Two-hundred adults (69 females, 3 non-binary) participated in this study. They were mainly university students, with a mean age of 23.86 years (SD = 4,65). One hundred and seventeen participants reported to have received some music training in their life (M =11.08 years, SD = 4.66, years range = 3 – 22). All participants had a high level of education, with 112 individuals having completed high school, 61 having a bachelor's degree, 26 a master's degree and one person a higher degree.
The minimum number of participants required to reach 80% of statistical power (predicted with g-power,  for a repeated-measure ANOVA with within 3 within factors, was 73.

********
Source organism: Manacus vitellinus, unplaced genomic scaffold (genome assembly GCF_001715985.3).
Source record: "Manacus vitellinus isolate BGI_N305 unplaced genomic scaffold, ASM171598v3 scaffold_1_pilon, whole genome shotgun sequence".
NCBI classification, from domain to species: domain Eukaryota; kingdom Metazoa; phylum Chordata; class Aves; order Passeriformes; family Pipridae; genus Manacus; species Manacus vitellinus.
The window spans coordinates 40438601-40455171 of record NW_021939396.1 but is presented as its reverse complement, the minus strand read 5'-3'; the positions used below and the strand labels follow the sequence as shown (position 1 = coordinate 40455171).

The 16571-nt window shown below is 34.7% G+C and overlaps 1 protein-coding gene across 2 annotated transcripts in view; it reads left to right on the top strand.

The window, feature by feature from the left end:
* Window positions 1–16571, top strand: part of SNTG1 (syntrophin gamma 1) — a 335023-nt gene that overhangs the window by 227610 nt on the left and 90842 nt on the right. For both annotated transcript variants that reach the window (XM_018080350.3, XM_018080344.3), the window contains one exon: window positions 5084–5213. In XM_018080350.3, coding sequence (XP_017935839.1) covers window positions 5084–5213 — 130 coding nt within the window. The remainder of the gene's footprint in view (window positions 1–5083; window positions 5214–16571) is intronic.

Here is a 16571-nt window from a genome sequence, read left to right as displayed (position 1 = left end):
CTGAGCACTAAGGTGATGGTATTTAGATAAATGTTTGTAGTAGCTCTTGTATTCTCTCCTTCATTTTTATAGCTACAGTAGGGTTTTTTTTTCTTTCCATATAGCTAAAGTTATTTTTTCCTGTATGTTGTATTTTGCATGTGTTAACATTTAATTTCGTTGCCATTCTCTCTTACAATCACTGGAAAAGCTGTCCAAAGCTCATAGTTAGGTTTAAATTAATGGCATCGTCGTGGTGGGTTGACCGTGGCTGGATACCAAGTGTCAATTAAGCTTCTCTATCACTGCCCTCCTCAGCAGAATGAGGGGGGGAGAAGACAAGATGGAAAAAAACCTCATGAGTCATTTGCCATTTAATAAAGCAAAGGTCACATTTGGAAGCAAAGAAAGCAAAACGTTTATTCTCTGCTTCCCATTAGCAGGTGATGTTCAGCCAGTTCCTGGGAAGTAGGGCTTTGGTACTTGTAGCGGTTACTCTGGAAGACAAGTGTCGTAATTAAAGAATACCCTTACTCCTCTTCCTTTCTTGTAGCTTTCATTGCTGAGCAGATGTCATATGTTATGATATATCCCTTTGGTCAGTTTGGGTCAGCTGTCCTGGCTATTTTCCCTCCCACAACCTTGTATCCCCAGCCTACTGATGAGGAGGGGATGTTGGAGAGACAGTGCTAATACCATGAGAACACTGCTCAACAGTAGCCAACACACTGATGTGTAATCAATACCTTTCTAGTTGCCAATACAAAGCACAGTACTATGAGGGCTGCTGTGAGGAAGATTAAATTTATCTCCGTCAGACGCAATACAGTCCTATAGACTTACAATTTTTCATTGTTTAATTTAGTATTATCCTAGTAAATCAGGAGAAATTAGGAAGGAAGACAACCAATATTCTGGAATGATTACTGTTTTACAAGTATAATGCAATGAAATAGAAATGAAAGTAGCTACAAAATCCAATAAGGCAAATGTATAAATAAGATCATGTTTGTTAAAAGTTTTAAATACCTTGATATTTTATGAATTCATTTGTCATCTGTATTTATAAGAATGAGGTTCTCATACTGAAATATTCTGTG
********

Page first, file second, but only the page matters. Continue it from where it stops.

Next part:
Music. The music excerpts we selected had already been used in previous works and categorized with the Geneva Emotional Music Scale (GEMS) [5,8,31]. The GEMS is a domain-specific scale on musical emotions consisting of nine second-order categories (Wonder, Transcendence, Nostalgia, Tenderness, Peacefulness, Joyful Activation, Power, Tension and Sadness) and three first-order emotion factors (Sublimity, Vitality, and Unease). We used the GEMS scale as it is based on categories (e.g., tension, nostalgia) rather than on dimensions (i.e., valence and arousal). This distinction seems important as the affective state of participants was found to facilitate the recognition of emotional congruent stimuli (i.e., words) when they both (i.e., the affective state and the word) belonged to the same emotional category, but not when they had the same valence . We selected 15 music excerpts, equally dived into three categories: two first order categories of the GEMS (i.e., vitality and sublimity), and one second-order category (i.e., tension). The first-order category “unease” (that together with “tension” includes also “sadness”) was represented by tension only, rather than both tension and sadness, because the intercorrelations between the two have been found to be relatively low . Moreover, we decided to use the higher-order categories sublimity, vitality, and unease (represented by tension here) rather than the nine more specific emotional categories for two reasons: first, the narrower the GEMS emotions the more they could be specific to music (e.g., “transcendence” could be hardly elicited by a picture). Secondly, it would have been near impossible to achieve an experimentally viable balance of items/trials, symmetry of picture presentation, and duration of the sessions using nine categories.